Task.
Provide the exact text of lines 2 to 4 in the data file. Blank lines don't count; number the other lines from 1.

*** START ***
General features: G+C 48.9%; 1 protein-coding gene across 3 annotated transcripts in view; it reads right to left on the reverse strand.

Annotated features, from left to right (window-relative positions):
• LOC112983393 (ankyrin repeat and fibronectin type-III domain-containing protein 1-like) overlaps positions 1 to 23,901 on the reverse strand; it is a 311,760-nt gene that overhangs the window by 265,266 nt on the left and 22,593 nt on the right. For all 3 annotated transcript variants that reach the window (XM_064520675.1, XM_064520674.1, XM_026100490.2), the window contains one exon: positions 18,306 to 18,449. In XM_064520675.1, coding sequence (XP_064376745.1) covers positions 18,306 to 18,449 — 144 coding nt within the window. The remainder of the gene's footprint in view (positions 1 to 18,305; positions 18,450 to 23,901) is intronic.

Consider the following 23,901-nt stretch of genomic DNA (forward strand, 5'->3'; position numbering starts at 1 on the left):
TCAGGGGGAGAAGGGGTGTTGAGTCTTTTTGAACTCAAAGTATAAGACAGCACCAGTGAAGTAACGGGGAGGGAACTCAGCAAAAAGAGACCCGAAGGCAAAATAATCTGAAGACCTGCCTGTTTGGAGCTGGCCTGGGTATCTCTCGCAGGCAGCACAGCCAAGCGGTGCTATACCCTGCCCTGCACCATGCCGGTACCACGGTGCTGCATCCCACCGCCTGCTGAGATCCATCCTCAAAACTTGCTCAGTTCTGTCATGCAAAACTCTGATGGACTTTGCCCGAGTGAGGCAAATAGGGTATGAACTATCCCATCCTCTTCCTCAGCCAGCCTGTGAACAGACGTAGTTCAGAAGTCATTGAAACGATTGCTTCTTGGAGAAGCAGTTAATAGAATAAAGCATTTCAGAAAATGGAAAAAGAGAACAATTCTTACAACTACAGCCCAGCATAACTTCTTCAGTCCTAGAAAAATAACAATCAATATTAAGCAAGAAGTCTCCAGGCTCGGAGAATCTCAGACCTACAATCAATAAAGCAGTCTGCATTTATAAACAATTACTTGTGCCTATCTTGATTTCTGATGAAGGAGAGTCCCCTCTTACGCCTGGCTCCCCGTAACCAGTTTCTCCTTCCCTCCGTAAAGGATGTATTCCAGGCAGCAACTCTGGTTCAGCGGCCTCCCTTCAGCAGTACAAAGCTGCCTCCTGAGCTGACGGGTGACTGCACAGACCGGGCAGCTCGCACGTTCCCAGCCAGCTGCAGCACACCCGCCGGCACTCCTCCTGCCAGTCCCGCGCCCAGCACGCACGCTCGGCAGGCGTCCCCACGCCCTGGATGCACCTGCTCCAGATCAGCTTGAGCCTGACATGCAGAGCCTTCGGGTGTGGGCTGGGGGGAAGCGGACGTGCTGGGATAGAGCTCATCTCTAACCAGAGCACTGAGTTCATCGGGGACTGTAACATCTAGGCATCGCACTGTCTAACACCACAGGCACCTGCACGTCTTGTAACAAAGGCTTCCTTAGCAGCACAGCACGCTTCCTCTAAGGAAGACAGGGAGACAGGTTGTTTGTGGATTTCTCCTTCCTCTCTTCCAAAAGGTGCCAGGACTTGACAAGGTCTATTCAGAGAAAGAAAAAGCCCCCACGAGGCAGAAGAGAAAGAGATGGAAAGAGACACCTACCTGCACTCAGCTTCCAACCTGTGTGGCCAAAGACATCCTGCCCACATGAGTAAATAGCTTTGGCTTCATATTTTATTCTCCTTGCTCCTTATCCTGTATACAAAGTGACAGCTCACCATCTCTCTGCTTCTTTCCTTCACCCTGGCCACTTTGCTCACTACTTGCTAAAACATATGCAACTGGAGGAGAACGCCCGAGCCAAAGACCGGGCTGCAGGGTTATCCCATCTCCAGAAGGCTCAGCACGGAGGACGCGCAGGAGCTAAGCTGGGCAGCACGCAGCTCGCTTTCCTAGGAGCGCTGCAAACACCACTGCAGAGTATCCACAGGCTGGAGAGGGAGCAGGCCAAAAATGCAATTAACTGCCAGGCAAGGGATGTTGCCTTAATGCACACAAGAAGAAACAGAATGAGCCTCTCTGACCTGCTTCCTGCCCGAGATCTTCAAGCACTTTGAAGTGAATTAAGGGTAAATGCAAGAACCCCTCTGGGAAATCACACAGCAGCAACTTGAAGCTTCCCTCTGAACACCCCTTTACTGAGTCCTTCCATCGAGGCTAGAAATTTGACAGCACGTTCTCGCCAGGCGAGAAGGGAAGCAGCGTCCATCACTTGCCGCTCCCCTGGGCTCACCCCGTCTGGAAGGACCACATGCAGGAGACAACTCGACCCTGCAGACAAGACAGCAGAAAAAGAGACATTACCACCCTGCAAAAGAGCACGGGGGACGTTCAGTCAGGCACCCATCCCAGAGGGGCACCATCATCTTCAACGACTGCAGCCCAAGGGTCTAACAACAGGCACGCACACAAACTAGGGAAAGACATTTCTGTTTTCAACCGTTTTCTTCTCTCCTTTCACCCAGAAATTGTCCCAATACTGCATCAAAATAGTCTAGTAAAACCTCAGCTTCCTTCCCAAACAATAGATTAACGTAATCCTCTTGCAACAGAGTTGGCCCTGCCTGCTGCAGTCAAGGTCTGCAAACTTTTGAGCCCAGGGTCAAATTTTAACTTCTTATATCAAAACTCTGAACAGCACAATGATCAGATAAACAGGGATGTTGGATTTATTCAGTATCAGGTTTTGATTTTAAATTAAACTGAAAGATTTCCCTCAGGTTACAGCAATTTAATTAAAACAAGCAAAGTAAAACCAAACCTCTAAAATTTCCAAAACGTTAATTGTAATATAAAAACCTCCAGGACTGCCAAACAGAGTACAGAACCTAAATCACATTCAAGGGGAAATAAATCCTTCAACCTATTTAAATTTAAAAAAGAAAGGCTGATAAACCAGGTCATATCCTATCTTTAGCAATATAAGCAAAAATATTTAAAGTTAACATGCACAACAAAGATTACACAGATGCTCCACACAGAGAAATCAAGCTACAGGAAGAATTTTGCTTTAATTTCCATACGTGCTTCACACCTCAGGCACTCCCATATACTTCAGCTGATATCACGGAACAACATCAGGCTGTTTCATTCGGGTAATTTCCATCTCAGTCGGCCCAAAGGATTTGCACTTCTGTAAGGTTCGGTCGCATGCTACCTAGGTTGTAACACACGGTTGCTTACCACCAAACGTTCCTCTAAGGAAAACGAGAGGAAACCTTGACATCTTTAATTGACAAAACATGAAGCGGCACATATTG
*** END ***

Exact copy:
Annotated features, from left to right (window-relative positions):
• LOC112983393 (ankyrin repeat and fibronectin type-III domain-containing protein 1-like) overlaps positions 1 to 23,901 on the reverse strand; it is a 311,760-nt gene that overhangs the window by 265,266 nt on the left and 22,593 nt on the right. For all 3 annotated transcript variants that reach the window (XM_064520675.1, XM_064520674.1, XM_026100490.2), the window contains one exon: positions 18,306 to 18,449. In XM_064520675.1, coding sequence (XP_064376745.1) covers positions 18,306 to 18,449 — 144 coding nt within the window. The remainder of the gene's footprint in view (positions 1 to 18,305; positions 18,450 to 23,901) is intronic.

Consider the following 23,901-nt stretch of genomic DNA (forward strand, 5'->3'; position numbering starts at 1 on the left):